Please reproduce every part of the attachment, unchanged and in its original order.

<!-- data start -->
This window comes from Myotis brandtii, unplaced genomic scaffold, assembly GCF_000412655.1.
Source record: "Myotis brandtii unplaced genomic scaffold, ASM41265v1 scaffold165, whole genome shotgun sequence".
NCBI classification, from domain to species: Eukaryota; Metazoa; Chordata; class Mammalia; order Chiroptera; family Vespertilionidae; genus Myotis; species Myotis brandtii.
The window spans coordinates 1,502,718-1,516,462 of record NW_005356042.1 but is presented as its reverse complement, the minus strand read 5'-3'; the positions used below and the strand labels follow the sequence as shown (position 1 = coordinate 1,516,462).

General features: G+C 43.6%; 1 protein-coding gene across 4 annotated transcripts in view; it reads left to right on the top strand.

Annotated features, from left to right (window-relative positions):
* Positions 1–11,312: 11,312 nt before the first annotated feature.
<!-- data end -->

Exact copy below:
This window comes from Myotis brandtii, unplaced genomic scaffold, assembly GCF_000412655.1.
Source record: "Myotis brandtii unplaced genomic scaffold, ASM41265v1 scaffold165, whole genome shotgun sequence".
NCBI classification, from domain to species: Eukaryota; Metazoa; Chordata; class Mammalia; order Chiroptera; family Vespertilionidae; genus Myotis; species Myotis brandtii.
The window spans coordinates 1,502,718-1,516,462 of record NW_005356042.1 but is presented as its reverse complement, the minus strand read 5'-3'; the positions used below and the strand labels follow the sequence as shown (position 1 = coordinate 1,516,462).

General features: G+C 43.6%; 1 protein-coding gene across 4 annotated transcripts in view; it reads left to right on the top strand.

Annotated features, from left to right (window-relative positions):
* Positions 1–11,312: 11,312 nt before the first annotated feature.